On Friday, June 24, Britain voted to leave the European Union (EU). This was huge news for a number of reasons. Britain was one of the largest economies in the EU, and the global markets had widely expected the remain camp to prevail. The Dow Jones Industrial Average (DJIA) rose more than 200 points the day before the vote, which implied that the market was pricing in for the remain vote to win. The outcome for leaving was not priced in by the market, which is why the DJIA fell 500 points at the open on Friday.
That being said, not everything was in the red Friday. Defensive sectors within the S&P 500, including utilities, real estate investment trusts, and consumer staples stocks, were up on a huge down day. Other noteworthy outperformers included gold, US bonds, and the Japanese yen. These sectors and asset classes are how investors should play Brexit, which can be done through exchange-traded funds.
What Just Happened?
In the referendum, Britain voted 51.8% to 48.2% in favor of leaving the European Union. The EU is a group of 28 member nations that agreed to establish rules as a group that superseded any individual nation’s own rules. These rules mostly pertained to trade and commerce within Europe. At a basic level, the agreement is designed to make each country better off as a whole than they would be as individual nations. The EU helped facilitate the flow of trade, capital, workers, and goods throughout the EU.
Now that Britain has voted to leave the EU, it has major implications, perhaps more so for the EU than for Britain. Britain is a strong, diversified economy. The leave camp widely believed that the EU needed Britain far more than Britain needed the EU. The outcome of the referendum shook the markets for two reasons: the EU, a major trading partner with the U.S., will be weakened without Britain. In addition, the markets hate uncertainty, and now there will be a great deal of uncertainty over how Britain will proceed and whether any additional nations in the EU will pursue the same course.
How to Play Brexit With ETFs
ETFs were in high demand on Friday after the vote results were tallied. According to Eric Balchunas Senior ETF Analyst for Bloomberg Intelligence, as of noon EDT, ETFs accounted for over 50% of equity volume on Friday — $87 billion of $164 billion total.
Now that Britain has officially voted to leave the EU, investors can prepare their portfolios by getting more defensive. Focus on safe haven asset classes, sectors of the market that are more defensive in nature, pay dividends to protect against falling markets, and in particular, look for industries that are not heavily exposed to Europe. Two major ETFs that significantly outperformed Friday as the markets were crashing were Utilities Select Sector SPDR ETF (XLU ) and SPDR Gold ETF (GLD ).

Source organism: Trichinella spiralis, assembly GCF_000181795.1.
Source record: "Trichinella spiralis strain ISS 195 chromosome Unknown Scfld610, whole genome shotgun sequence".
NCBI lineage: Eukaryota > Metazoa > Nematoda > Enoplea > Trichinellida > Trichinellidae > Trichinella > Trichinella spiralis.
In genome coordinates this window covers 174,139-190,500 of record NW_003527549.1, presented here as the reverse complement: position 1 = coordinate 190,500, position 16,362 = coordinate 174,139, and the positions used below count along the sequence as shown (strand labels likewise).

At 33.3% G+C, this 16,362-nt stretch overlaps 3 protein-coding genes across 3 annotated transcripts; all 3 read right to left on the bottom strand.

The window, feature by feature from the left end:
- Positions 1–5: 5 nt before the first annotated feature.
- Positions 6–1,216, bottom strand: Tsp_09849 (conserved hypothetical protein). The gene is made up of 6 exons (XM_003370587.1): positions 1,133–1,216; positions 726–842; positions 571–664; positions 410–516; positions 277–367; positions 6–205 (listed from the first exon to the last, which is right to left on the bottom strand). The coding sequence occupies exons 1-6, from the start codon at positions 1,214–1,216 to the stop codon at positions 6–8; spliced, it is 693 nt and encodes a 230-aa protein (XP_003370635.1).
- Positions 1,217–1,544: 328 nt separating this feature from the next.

The utility sector is sufficiently insulated against international geopolitical risk because most utilities conduct their business operations in the United States. Plus, the holdings within the XLU fund are modestly valued and provide significant dividend yields, which are both meaningful margins of safety. For example, XLU holds an average P/E multiple of 18.22 and a 3.2% dividend yield.
And XLU is much less volatile than the S&P 500. The XLU fund has a beta value of 0.23, meaning that for every 1% move down in the S&P 500, XLU is expected to decline just 0.23%. This can help protect investors against the potential for further downside.
Separately, GLD is a fund that reflects the price movement of gold bullion. In times of geopolitical stress like this, gold is often a major beneficiary because it is seen as a safe haven. GLD was up 5% in early trading on Friday, as investors flocked to the risk-off assets like gold.
Other areas that investors should consider are U.S. government bonds. After the Brexit vote, the yield on the 10-year U.S. Treasury Bond dropped nearly 20 basis points. This caused bond prices to rally, since bond prices and yields are inversely related. An ETF that tracks long-term U.S. government bonds is iShares 20 Year Treasury Bond ETF (TLT ), which was up 3% in early trading. Among global currencies, the Japanese yen was a big winner, as money poured out of Europe. The CurrencyShares Japanese Yen ETF (FXY ) was also up more than 3% Friday.
The Bottom Line
Given the uncertainty in the markets following the EU membership vote, markets have declined across the board. However, there are still opportunities for safe haven investments that outperformed the overall market. The easiest way investors can gain exposure to these assets is through ETFs.